Land grabbing and Restrictions to Pastoralism in Afghanistan


Afghanistan is one of the important countries of the dryland region of the world. Afghanistan is home and cradle of precious livestock breeds. The old civilization of zoroaster domesticated the present day bactrian camel in the ancient city of Bakhtria in Afghanistan. Afghanistan places precious and well adapted livestock breeds with very touchy livestock culture and home of nomads (Kochis).

Kochis or pastoralists having diversity of livestock species and breeds. They are the custodian of such precious animal genetic resources and guardian of the rich culture of nomadism.

Afghanistan being the land of wars and conflicts, now new and modern problems and conflicts area arising in the country. Because of the wars, there were restriction of the nomads movement with their livestock in some parts of the country.  Now arable farmers and warlords are grabbing the land for construction and high input agriculture production which further restrict the movement of livestock.

Nomadism is very important for livestock and flora diversity. Restriction affects the livestock production systems of the Kochis very negatively. Such phenomenon, i.e. land grabbing is further harmful for livestock biodiversity.

It is the utmost need of time to give attention to this issue and save pastoralism and their precious livestock breeds and culture. I hereby appeal international organizations like FAO to facilitate nomadism in Afghanistan and resist land grabbing and restriction of livestock movement of the nomads or Kochis.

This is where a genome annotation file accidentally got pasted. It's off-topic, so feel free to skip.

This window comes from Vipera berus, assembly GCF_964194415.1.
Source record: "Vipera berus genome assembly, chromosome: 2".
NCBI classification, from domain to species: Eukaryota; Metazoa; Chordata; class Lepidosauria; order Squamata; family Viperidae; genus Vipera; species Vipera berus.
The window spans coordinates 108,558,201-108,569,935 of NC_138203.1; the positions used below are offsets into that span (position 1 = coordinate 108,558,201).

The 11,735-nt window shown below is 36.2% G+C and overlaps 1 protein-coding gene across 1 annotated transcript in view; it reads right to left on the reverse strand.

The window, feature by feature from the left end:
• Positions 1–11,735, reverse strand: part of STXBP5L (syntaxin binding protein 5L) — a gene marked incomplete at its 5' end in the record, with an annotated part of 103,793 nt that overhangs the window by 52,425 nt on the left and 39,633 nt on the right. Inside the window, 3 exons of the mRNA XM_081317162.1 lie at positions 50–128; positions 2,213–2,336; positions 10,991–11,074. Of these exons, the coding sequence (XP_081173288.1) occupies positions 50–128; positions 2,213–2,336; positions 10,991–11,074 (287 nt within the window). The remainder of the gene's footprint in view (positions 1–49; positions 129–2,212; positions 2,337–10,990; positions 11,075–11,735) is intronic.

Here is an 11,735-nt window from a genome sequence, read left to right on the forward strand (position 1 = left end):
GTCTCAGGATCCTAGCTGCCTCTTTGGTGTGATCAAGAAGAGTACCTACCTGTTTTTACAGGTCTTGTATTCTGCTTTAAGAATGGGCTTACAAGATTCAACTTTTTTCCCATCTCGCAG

Author: Dr Raziq

I’m PhD in Animal Agriculture, currently working as a Technical Manager at Al Ain Dairy (Camel Farm), Alain, UAE. I had worked as a Professor and Dean, at the Faculty of Veterinary and Animal Sciences, Lasbela University of Agriculture, Water and Marine Sciences Pakistan (LUAWMS). I work on and write for the subjects of ‘turning camel from a beast of burden to a sustainable farm animal’, agricultural research policies, extensive livestock production systems, food security under climate change context, and sustainable use of genetic resources for food and agriculture. I’m the founder and head of the Society of Animal, Veterinary and Animal Scientists (SAVES), Founder of the Camel Association of Pakistan and Organizer of the Group Camel4Life. I also work as a freelance scientist working (currently member of steering committee) for Desert Net International (DNI). I’m an ethnoecologist, ethnobotanist, Ethnovet and ethomedicie researcher and reviewer. I explore deserts and grazing lands for knowledge and understanding.

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